Has Microsoft made a mistake with the Surface?

Has Microsoft made a mistake with the Surface?

After years of being known as a PC software company, Microsoft has entered the mainstream computing market with its Surface tablet. It’s a bold decision to compete with its current customers and this move is very controversial; in fact, many of those who have backed Microsoft over the years contend that the Surface is a mistake.

Whether or not the Surface is a mistake for Microsoft is an interesting question and one that I have been pondering for quite a while. At the strategic level, I believe Microsoft officials watched Apple very closely and came to the realisation that much of Apple’s success has come because it controls its hardware, software, and services. Amazon also owes its great success with tablets to the fact that it owns an entire ecosystem.

Sitting back and watching Apple assume a dominant position in the smartphone and tablet markets must have irked Microsoft a great deal. Remember, it was Bill Gates who pushed tablets as early as 1992 and stated more than a decade ago that tablets would be “the future of mobile computing.” Microsoft also got into the smartphone business years before Apple did.

However, Microsoft’s move into the hardware business with Surface is a double-edged sword. It clearly allows the company to gain a bit more control of its ecosystem by being able to innovate around a tablet design, but it also alienates its partners since it now directly competes with them.

Microsoft, in reality, has been in the hardware business for some time, with for example the Xbox. Still, getting into gaming hardware is quite different to getting into the tablet and potentially the smartphone hardware business. In the case of the Xbox, it had no existing hardware partners; with tablets and smartphones, it has a multitude of licensees and partners that take various versions of Windows 8 or Windows Phone 8 and use it on their devices.

I have spoken to many of Microsoft’s partners and they are understandably unhappy about its entry into the mobile hardware business. Actually, unhappy is an understatement. When I speak with them about this issue, they get very animated and, in many cases, they have told me that they no longer trust Microsoft.

I can’t emphasise enough how big a problem this is for the company. Hardware with Intel chips and Microsoft operating systems, which were licensed to partners, dominated the entire WinTel era. Neither Microsoft nor Intel dared to compete by making hardware in order to guarantee that their own products got to the market in as many ways possible.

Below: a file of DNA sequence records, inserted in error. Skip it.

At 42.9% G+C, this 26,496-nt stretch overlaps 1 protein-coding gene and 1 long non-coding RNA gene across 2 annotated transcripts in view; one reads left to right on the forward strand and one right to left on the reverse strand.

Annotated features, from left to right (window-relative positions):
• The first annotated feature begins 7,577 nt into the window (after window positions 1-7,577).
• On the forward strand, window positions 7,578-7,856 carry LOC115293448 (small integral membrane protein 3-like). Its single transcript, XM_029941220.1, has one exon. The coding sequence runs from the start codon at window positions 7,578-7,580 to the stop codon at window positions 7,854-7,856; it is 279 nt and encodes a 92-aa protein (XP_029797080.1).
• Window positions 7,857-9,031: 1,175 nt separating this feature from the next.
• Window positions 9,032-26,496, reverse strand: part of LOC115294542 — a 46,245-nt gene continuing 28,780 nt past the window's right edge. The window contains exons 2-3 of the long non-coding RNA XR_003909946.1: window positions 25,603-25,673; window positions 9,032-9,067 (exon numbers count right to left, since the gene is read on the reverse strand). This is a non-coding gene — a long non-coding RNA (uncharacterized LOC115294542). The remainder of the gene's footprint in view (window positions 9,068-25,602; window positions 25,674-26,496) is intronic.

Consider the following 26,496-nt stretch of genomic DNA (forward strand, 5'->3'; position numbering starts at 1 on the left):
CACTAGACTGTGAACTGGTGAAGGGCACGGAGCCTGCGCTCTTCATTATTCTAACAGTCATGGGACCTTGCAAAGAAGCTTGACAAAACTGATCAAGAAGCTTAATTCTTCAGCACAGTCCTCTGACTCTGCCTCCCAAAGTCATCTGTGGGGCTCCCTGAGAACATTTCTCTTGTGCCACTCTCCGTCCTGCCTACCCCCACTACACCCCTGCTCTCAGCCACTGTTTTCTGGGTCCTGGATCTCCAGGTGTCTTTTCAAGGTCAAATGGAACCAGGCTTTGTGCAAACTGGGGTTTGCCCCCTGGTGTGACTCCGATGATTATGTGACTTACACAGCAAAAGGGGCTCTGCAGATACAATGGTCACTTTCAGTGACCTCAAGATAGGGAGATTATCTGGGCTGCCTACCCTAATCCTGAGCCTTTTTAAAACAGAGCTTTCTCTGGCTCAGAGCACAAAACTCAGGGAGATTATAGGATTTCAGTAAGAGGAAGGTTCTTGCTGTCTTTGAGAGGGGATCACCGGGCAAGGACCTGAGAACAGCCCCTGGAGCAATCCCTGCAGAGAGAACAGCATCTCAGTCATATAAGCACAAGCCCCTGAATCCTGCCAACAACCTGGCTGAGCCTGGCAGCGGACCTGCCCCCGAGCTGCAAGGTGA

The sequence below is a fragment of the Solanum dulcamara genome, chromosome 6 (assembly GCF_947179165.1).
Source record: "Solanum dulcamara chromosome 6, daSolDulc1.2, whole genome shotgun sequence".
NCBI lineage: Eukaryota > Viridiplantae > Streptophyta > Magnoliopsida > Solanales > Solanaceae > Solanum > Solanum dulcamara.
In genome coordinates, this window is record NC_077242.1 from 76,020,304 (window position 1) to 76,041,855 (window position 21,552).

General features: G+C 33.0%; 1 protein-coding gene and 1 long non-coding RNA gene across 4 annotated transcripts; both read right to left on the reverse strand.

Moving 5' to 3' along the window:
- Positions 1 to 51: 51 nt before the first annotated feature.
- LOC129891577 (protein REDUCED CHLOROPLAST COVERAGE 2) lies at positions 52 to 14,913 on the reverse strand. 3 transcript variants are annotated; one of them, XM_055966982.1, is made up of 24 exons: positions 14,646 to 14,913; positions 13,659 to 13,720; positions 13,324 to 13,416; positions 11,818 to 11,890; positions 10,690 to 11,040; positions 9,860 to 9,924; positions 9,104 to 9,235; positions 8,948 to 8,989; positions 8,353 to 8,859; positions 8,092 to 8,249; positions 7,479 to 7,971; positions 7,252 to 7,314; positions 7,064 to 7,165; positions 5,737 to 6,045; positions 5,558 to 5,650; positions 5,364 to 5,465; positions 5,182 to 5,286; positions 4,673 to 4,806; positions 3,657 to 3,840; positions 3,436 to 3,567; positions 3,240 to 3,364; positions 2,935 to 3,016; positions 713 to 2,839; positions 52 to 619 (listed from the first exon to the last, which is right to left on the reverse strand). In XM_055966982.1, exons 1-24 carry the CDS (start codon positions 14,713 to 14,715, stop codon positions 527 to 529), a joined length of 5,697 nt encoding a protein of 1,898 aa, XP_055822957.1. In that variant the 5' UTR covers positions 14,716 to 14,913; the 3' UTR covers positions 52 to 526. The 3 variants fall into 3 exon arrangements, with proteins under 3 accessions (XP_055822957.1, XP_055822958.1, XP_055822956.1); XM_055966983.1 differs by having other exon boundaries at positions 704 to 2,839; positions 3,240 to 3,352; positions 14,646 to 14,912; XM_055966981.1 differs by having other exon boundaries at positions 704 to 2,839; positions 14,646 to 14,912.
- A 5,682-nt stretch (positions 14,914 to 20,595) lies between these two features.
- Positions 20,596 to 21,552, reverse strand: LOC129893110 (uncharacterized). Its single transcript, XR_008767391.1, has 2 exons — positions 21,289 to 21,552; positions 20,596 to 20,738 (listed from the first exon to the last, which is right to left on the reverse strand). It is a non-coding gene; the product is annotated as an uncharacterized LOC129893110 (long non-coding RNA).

But now, Microsoft has betrayed its partners. For decades, they were the ones who tirelessly pushed Microsoft’s products through their PCs and, until recently, that model worked just fine. And while partners declare their anger towards Microsoft, they also know they have to walk a fine line. When it comes to delivering PCs for business, SMB, and consumers, they still need Microsoft’s Windows OS given the market demand. Because Microsoft has committed $1 billion (£620 million) to advertise Windows 8 and Windows Phone, they all want to get some of the co-marketing cash that goes along with being a partner in this current Windows launch.

If the decision to enter the tablet hardware business was based on the desire to have more control of its ecosystem à la Apple, Amazon, and even Google, I can at least understand the calculated risk. Even so, I suspect that it is too late to do this without further alienating its partners, as the collateral damage done to its ODM and OEM relationships has really hurt its long-term credibility with these vendors.

Personally, I believe the company should abandon its quest to be in the hardware business with any products that compete directly with its customers. If not, I wouldn’t be surprised if its customers will be lukewarm in supporting Microsoft’s software in the future and use it only in markets where they see demand. Instead, they could become more aggressive in backing Google’s Android OS in mobile devices, and even start to ramp up stronger support for Google’s Chrome for use in future Chromebooks, especially in consumer markets where the price of laptops is a big issue.

It will be very interesting to see how Microsoft navigates these waters over the next year. Its approach to the situation will determine whether the company can grow or whether it will fracture its relationships with OEMs even more.

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